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El Cajon Police fatally shoot man after mistaking vaping device for gun

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A 38-year old Ugandan refugee was fatally shot by police officers in El Cajon, California, this Tuesday after the man pointed a vaping device at responding officers. The shooting death of Alfred Okwera Olango prompted almost immediate outrage and public protests in the small town located just outside San Diego. A video of the incident has just been released to help calm the community and the victim’s family.

Initial reports claim that the victim’s sister had witnessed Olango walking and acting erratically in the midst of busy car traffic. She then allegedly called the El Cajon 911 on three different occasions that day to request assistance in subduing her mentally challenged brother. What happened next was a horrific incent that she will never forget.

"They shouldn't have called police. They should have called crisis communications," the woman is heard screaming in a video taken by an innocent bystander. "They just killed him," Olango’s sister said, crying.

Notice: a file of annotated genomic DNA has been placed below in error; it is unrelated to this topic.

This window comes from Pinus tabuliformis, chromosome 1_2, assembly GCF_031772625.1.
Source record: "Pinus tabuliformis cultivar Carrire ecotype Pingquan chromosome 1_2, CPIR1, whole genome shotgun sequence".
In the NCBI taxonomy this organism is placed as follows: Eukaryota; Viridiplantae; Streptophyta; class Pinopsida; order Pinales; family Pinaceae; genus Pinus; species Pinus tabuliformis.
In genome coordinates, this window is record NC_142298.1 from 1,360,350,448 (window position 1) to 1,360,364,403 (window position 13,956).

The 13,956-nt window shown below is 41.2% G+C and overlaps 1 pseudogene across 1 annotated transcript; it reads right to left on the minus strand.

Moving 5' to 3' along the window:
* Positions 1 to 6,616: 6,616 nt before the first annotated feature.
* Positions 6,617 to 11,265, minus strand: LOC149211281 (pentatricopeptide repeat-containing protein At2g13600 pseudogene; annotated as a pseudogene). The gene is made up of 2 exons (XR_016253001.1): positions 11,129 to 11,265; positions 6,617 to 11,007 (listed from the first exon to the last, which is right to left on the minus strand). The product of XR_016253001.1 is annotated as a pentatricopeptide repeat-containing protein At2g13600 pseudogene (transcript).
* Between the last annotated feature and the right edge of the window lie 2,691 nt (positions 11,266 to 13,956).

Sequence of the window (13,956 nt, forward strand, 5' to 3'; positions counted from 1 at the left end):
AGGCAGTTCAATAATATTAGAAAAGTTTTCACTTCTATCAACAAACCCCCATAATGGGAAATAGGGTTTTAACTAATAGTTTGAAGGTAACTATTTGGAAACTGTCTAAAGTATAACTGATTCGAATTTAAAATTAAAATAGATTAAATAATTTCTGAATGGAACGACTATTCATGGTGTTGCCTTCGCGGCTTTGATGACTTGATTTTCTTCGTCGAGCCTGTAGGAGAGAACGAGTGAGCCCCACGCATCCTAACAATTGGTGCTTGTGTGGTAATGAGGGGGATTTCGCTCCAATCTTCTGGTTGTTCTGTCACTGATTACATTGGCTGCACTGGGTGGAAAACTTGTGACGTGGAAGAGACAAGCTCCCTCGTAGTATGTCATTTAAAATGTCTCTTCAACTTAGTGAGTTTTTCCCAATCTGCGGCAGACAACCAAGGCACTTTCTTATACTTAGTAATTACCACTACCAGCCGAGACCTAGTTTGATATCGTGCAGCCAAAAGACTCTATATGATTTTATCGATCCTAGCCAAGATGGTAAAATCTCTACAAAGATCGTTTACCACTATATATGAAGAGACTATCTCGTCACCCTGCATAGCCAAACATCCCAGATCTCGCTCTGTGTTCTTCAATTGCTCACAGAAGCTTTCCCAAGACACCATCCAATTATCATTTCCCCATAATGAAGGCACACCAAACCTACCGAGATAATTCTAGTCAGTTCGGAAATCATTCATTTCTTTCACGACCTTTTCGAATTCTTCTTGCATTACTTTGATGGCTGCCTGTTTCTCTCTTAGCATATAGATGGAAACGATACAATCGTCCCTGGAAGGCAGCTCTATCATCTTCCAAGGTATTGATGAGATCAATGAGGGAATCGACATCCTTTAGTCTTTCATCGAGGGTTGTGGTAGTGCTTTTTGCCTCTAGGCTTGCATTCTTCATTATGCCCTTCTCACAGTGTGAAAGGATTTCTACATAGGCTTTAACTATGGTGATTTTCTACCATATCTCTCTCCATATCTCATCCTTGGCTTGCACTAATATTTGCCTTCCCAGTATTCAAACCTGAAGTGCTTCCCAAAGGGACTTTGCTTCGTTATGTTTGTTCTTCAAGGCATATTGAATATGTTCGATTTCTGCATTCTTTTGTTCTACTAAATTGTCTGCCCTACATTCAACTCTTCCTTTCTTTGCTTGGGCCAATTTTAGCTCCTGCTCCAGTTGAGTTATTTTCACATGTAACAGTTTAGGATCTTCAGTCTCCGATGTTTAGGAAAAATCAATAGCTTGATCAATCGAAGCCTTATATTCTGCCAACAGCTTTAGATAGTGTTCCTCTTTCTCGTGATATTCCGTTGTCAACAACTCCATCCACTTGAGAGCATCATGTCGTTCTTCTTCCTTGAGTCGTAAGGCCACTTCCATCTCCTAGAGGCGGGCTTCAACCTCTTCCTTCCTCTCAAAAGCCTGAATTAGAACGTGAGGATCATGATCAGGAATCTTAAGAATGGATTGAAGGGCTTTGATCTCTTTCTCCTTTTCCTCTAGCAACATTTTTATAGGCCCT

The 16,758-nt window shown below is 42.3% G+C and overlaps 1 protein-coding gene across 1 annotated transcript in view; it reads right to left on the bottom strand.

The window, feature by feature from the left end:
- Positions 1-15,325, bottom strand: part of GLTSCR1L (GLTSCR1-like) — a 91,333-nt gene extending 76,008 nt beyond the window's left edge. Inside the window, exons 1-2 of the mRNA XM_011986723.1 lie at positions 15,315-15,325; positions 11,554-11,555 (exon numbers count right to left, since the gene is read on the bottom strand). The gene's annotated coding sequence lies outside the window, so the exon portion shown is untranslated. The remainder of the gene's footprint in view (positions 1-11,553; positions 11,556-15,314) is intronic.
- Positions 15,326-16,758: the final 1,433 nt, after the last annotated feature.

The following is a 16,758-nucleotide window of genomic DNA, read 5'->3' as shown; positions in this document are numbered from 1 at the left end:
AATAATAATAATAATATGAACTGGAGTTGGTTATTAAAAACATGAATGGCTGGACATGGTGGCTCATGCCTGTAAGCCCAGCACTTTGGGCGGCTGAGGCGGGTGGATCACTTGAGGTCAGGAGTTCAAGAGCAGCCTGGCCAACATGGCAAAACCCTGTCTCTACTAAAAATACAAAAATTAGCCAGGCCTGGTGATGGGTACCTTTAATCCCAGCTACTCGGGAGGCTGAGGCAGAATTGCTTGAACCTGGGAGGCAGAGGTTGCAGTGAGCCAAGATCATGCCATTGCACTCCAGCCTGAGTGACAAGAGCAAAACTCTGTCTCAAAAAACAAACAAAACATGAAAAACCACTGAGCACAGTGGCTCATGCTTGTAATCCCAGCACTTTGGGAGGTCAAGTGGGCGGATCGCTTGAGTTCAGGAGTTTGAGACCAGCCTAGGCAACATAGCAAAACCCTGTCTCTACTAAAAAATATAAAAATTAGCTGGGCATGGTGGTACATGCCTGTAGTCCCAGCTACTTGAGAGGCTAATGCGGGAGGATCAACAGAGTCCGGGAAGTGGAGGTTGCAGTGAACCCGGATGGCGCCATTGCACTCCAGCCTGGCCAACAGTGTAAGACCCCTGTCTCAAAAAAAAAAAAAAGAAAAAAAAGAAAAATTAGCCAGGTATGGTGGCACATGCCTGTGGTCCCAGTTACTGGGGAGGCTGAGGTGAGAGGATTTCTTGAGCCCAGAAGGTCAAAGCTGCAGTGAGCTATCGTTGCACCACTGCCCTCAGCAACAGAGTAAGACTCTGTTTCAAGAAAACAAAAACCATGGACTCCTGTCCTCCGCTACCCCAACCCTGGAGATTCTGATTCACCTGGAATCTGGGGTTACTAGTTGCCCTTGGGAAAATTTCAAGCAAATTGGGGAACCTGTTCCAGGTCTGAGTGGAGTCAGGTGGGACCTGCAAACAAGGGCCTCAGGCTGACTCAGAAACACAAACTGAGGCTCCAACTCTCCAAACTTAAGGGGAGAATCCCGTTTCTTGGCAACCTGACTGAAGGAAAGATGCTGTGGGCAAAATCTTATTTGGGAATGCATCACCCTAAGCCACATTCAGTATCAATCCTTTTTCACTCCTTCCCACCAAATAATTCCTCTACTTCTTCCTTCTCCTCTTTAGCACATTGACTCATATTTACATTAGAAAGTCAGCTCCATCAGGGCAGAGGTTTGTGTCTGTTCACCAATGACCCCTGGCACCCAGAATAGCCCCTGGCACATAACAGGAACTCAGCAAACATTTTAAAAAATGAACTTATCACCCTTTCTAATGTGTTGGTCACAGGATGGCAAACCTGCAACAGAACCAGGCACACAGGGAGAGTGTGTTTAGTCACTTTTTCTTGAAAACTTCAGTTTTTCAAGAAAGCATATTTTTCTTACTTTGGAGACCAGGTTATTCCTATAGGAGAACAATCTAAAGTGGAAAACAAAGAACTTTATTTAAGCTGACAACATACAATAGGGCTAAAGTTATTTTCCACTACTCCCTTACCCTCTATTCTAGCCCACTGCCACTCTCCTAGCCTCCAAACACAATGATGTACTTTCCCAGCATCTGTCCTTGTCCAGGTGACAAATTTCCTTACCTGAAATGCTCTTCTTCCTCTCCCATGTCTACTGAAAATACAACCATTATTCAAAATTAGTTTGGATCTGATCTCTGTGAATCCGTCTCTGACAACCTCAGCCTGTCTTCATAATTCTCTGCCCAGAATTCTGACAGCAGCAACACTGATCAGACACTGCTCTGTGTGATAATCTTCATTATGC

When the young woman is talking about “crisis communications,” it is believed that she is referring to the Psychiatric Emergency Response Team (PERT). PERT is a team of mental health experts whose members often accompany or assist police officers in communicating with mentally challenged individuals. However, according to the LA times, PERT was not able to respond to the Olango incident because they were already engaged in another incident across town.

El Cajon Police release video of fatal shooting

The recently released police video seems to indicate that the unarmed man was pointing a cylindrical-shaped vaping device at the police. After repeated requests to drop the device, Officer Richard Gonsalves is then seen firing four rapid gunshots. Another officer, Josh McDaniel, is also seen deploying his taser in a further effort to diffuse the situation. Both officers have been on the police force for 21 years each. No criminal charges have yet been filed.

The vape pen is believed to be a Smok TFV4 MINI that is approximately 3-inches long and 1-inch in diameter. The box of the vape that Olango was holding is 4 inches x 2 1/4 inches x 1 inch. While the vaping community is saddened by this senseless loss of life, many can fully understand how the Smok TFV4 MINI can easily be mistaken by a non-vaping police officer as a loaded weapon. We encourage all vapers to be careful out there, especially when engaging with police during a minor traffic stop or some other possible interaction. 

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